Project Description

Ptychography is an imaging technique which aims to recover the complex-valued exit wavefront of an object from a set of its diffraction pattern magnitudes. Ptychography is one of the most popular techniques for sub-30 nanometer imaging as it does not suffer from the limitations of typical lens based imaging techniques. The object can be recon- structed from the captured diffraction patterns using iterative phase retrieval algorithms. Over time many algorithms have been proposed for iterative reconstruction of the object based on manually derived update rules. In this paper, we adapt automatic differentiation framework to solve practical and complex ptychographic phase retrieval problems and demonstrate its advantages in terms of speed, accuracy, adaptability and generalizability across different scanning techniques.



"ADP: Automatic Differentiation Ptychography"
Sushobhan Ghosh, Youssef Nashed, Oliver Cossairt, Aggelos Katsaggelos



Computational Graph for ADP with probe retrieval

Traversal of the data flow graph from left to right expresses calculation of the objective function from the unknown object function to the objective expressed by E. This traversal is equivalent to functional composition of elemental operators (shown in yellow) whose analytic derivatives relative to the independent variables are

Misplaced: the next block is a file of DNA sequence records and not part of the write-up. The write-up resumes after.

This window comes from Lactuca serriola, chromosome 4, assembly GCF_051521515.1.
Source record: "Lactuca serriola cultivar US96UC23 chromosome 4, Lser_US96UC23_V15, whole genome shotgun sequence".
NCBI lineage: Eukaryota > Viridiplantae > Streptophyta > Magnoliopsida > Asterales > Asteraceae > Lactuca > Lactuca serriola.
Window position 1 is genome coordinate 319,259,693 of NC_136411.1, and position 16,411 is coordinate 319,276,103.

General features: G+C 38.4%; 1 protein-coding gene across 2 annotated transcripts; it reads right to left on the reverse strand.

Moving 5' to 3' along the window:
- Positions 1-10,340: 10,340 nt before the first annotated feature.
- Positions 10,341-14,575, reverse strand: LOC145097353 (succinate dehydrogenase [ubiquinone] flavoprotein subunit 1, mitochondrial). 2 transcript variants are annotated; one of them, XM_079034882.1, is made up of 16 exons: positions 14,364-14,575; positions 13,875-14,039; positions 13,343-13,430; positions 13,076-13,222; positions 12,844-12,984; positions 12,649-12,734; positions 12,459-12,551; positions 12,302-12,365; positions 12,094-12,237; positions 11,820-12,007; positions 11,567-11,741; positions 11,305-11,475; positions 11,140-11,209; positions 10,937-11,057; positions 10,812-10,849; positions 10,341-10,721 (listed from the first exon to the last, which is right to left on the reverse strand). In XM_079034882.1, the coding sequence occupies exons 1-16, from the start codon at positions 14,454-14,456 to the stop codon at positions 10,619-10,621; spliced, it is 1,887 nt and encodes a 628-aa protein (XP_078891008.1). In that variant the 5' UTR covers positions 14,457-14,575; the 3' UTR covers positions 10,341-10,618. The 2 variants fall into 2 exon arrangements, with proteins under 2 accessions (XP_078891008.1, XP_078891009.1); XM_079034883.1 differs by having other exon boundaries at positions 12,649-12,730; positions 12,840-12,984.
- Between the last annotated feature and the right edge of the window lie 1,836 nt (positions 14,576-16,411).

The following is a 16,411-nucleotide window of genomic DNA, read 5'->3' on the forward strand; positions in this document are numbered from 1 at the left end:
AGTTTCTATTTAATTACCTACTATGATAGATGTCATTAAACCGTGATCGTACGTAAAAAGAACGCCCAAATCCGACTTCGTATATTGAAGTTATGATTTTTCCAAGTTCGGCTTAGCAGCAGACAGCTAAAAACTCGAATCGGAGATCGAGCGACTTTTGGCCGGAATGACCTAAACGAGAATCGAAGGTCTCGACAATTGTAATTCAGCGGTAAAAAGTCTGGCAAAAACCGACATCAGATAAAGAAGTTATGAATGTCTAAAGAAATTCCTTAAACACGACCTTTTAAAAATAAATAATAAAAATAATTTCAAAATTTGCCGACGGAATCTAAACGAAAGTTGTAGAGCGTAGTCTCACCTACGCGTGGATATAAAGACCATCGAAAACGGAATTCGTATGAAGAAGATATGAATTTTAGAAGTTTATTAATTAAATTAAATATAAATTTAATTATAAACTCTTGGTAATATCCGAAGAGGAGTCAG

known. Gradient descent optimization is performed by applying the chain rule to backpropagate partial derivatives through the network.

Comparative PSNR plots for ADP and ePIE on step-scan

The comparisons are made on simulated step-scan data. Both algorithms are run on GPU optimized libraries (Tensorflow for ADP and PtychoLib for ePIE). The probe estimation for step-scan ADP starts after 50s.

Comparative PSNR plots for single-probe ADP and multi-probe ePIE on fly-scan data

The comparisons are made on simulated fly-scan data. Both algorithms are run on GPU optimized libraries (Tensorflow for ADP and PtychoLib for ePIE). The probe estimation for single-probe fly-scan ADP starts after 25s

Qualitative analysis of fly-scan ADP and multi- probe ePIE

(a) Simulated ground truth chip image
(b) multi-probe ePIE reconstruction
(c) single-probe ADP reconstruction
(d) Horizontal (e) vertical line plot for distance from ground truth phase in radians

Experimental results for Hynix DRAM inte- grated circuit

(a) Phase reconstruction for experimental diffraction data collected at APS, Argonne.
(b) Zoomed region for region in blue box in (a). (c) Reconstructed probe. Phase shown in color while amplitude shown as magnitude.
(d) Edge response (10%-90%) of 23 nm, suggesting a resolution of about ∆x = 23 nm.


The authors of this work were funded by IARPA RAVEN grant /No. 86101156 // FA8650-17-C-9112; National Science Foundation (NSF) CAREER grant IIS-1453192; Defense Advanced Research Projects Agency (DARPA) (REVEAL HR0011-16-C-0028); and Office of Naval Research (ONR) grant N00014-15-1-2735. The Bio- nanoprobe is funded by NIH/NCRR High End Instrumentation (HEI) grant (1S10RR029272-01) as part of the American Recovery and Reinvestment Act (ARRA)

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